Lib at Large: Grateful Dead manager recalls famed concerts in new memoir, ‘High Notes’


by Paul Liberatore of the Marin Independent Journal


Richard Loren, the Grateful Dead manager who put together the band’s fabled concerts at the foot of the Great Pyramid in Egypt, has published an entertaining new memoir, “High Notes,” a must read for anyone interested in the history of the Dead and that rich era of Marin County rock.

Dennis McNally, Grateful Dead historian and author of “A Long Strange Trip,” calls the Egypt expedition “one of the most extraordinary adventures in the history of rock ‘n’ roll.”

Now 72 and living in a small town in Maine, Loren looks back with affection at his relationship with the Dead’s iconic paterfamilias, Jerry Garcia, mandolin great David Grisman and other major figures on the nascent Marin music scene of the 1970s.

An East Coast guy who began his career as a budding talent agent handling Liberace (young people, look him up), the Doors’ Jim Morrison and the Jefferson Airplane, Loren quit the agency he worked for to team up with Grisman in a campaign to launch the career of Lorin and Chris Rowan, boyish, guitar-strumming brothers from Massachusetts they envisioned as hit-making teen heartthrobs.

Through a mutual love of bluegrass, Grisman had become friends with Garcia, who suggested they move their Rowan Brothers project to the West Coast.

“Jerry said, ‘You gotta come out to California, man, it’s happening out here. I’ll put in a good word for you,'” Loren recalled in a phone interview this week, his voice still accented by the persistent inflections of his native New Jersey.

On an exploratory mission to Marin, Loren stayed in Jefferson Airplane singer Marty Balin’s rustic house in Mill Valley. In “High Notes,” he describes the town in those days as “tucked into the leafy woods at the base of Mount Tamalpais, a peak whose soaring beauty was symbolic of upscale, bucolic Marin County. A community of hippies and rock-tolerant liberals supported this colorful little enclave, which seemed park-like with its quaint boutiques framing the small village green. It was a heavenly place with a Shangri-la setting, and la creme de la creme of the Bay Area’s celebrity musicians nested there in the seclusion of their redwood homes.”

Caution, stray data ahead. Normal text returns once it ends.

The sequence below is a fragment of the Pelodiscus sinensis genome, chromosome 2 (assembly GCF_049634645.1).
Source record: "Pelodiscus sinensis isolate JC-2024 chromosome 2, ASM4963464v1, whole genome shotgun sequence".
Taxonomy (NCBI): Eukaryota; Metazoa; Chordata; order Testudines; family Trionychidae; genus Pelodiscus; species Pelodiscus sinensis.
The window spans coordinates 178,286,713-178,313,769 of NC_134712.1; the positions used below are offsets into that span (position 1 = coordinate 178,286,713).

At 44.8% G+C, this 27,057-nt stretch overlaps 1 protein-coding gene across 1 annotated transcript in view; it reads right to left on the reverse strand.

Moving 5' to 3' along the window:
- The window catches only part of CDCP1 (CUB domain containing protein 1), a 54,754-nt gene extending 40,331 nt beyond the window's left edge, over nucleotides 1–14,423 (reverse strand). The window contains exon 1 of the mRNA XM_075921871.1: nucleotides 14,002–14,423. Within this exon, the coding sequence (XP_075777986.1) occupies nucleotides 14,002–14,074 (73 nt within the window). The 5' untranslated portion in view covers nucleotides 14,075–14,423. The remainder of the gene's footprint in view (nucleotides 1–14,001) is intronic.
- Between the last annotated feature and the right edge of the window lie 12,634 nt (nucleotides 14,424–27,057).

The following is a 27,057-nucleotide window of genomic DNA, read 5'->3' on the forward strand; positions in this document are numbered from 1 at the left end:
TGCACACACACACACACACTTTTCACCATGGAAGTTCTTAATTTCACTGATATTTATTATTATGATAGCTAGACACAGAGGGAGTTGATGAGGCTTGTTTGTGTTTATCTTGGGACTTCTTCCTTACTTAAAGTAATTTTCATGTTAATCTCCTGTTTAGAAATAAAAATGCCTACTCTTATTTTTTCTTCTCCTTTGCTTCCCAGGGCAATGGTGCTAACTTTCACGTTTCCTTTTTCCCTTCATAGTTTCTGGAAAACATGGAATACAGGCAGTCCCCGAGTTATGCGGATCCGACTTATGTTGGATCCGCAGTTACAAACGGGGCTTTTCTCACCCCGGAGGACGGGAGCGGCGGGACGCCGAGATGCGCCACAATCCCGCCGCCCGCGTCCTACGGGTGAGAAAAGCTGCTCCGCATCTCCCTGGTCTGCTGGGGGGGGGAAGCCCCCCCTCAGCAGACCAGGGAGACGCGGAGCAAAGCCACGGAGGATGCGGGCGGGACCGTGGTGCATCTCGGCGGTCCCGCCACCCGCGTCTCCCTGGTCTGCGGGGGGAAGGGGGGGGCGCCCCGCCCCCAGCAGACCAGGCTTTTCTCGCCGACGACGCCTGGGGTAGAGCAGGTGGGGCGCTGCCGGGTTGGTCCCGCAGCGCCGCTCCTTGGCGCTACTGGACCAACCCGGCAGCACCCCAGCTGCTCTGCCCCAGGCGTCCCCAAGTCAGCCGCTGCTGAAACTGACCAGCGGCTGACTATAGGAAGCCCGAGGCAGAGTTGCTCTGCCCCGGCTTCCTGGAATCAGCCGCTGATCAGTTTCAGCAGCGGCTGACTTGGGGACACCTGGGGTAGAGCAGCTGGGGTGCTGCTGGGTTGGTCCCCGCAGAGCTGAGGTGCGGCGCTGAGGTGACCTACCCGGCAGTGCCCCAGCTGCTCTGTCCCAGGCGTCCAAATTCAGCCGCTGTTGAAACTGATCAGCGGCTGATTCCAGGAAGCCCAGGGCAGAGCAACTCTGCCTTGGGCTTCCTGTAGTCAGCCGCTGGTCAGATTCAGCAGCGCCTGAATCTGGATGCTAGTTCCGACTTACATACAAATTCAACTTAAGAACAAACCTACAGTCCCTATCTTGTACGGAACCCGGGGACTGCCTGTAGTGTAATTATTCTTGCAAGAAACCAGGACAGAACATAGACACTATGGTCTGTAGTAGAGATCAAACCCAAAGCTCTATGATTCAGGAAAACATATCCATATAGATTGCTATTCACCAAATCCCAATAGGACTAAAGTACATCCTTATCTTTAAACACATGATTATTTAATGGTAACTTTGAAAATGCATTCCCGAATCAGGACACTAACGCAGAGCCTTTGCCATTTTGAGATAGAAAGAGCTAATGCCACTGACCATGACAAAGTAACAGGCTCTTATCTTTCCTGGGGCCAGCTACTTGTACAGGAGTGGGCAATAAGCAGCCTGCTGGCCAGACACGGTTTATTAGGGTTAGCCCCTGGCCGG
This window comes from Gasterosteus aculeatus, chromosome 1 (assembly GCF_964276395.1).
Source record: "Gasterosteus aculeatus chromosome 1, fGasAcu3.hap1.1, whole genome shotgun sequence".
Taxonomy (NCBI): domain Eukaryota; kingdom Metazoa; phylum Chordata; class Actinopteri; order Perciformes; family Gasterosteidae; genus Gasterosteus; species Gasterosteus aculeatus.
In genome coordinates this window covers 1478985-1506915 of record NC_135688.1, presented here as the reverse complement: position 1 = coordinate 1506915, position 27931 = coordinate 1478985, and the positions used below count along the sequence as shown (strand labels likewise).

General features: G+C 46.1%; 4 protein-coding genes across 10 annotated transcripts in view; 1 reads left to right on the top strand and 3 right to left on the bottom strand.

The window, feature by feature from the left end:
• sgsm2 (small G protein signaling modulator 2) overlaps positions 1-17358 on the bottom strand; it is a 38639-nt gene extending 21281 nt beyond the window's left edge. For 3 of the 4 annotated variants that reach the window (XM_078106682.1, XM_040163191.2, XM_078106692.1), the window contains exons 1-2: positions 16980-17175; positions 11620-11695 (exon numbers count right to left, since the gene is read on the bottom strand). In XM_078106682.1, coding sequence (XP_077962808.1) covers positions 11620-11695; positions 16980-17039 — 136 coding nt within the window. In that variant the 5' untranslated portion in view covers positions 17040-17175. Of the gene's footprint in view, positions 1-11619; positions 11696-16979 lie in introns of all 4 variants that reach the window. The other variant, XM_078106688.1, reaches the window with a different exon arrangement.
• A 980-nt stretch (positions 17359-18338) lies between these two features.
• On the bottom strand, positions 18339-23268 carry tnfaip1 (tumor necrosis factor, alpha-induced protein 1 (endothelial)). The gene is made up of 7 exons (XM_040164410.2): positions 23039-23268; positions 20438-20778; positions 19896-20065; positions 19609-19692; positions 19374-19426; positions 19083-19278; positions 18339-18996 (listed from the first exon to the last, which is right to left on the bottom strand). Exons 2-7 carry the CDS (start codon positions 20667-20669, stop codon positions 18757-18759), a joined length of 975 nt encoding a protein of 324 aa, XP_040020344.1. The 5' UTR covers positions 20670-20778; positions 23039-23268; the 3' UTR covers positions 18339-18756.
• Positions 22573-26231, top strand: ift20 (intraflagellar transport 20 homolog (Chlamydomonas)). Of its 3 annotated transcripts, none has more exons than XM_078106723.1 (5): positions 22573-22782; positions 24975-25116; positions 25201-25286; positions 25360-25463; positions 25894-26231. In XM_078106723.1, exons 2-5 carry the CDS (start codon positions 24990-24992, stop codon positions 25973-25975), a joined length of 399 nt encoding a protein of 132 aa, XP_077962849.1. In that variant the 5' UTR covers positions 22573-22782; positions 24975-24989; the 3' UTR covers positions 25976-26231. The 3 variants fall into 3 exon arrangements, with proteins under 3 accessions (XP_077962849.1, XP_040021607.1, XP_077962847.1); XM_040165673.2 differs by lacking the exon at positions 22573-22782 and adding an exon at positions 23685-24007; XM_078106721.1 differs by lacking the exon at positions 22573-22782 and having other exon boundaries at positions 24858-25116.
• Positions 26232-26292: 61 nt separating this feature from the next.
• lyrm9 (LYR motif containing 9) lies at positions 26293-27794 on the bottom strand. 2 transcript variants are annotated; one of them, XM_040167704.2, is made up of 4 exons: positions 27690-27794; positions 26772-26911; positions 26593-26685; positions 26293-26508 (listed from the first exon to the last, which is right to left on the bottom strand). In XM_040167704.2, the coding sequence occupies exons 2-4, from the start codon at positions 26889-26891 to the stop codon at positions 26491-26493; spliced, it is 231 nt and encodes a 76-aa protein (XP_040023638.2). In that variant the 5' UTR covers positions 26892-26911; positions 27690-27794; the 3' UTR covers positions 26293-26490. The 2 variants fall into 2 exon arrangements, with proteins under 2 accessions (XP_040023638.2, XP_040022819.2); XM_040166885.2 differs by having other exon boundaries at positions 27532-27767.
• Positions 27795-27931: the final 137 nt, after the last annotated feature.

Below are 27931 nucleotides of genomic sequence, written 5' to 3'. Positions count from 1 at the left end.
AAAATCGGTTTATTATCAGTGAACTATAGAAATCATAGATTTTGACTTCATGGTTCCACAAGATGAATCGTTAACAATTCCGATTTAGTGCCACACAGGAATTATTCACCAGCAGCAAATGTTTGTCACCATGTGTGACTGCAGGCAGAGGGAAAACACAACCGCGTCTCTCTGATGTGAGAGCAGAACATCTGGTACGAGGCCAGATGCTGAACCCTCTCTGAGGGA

While bunking at Balin’s house, Loren was impressed by his host’s wide-ranging intellectual interests and extensive library, which included a section on Egyptology.

“Marty was into the mystical and the esoteric and had a shelf full of books about Egypt,” Loren recalled. “I was really intrigued by that. I said to myself, ‘The first chance I get I’m gonna go there.'”

The historic trip to Egypt with the Dead would happen eight years later. But, right then, Loren had the more pressing concern of finding a place to set up operations in Marin. Through John and Mario Cipollina’s father, a real estate agent, he rented a house in Stinson Beach with a garage they turned into a rehearsal space. As luck would have it, Columbia Records chief Clive Davis signed the Rowan Brothers to a three-record deal with a large, then record-setting cash advance. To make a long story short, the dream didn’t come true for the Rowans or for Loren, their deeply disappointed manager, who found himself out of a job and running out of money.

Once again, it was Garcia who changed the course of his life.

“Jerry said, ‘I have so much going on outside the Grateful Dead, why don’t you work for me?” Loren recalled.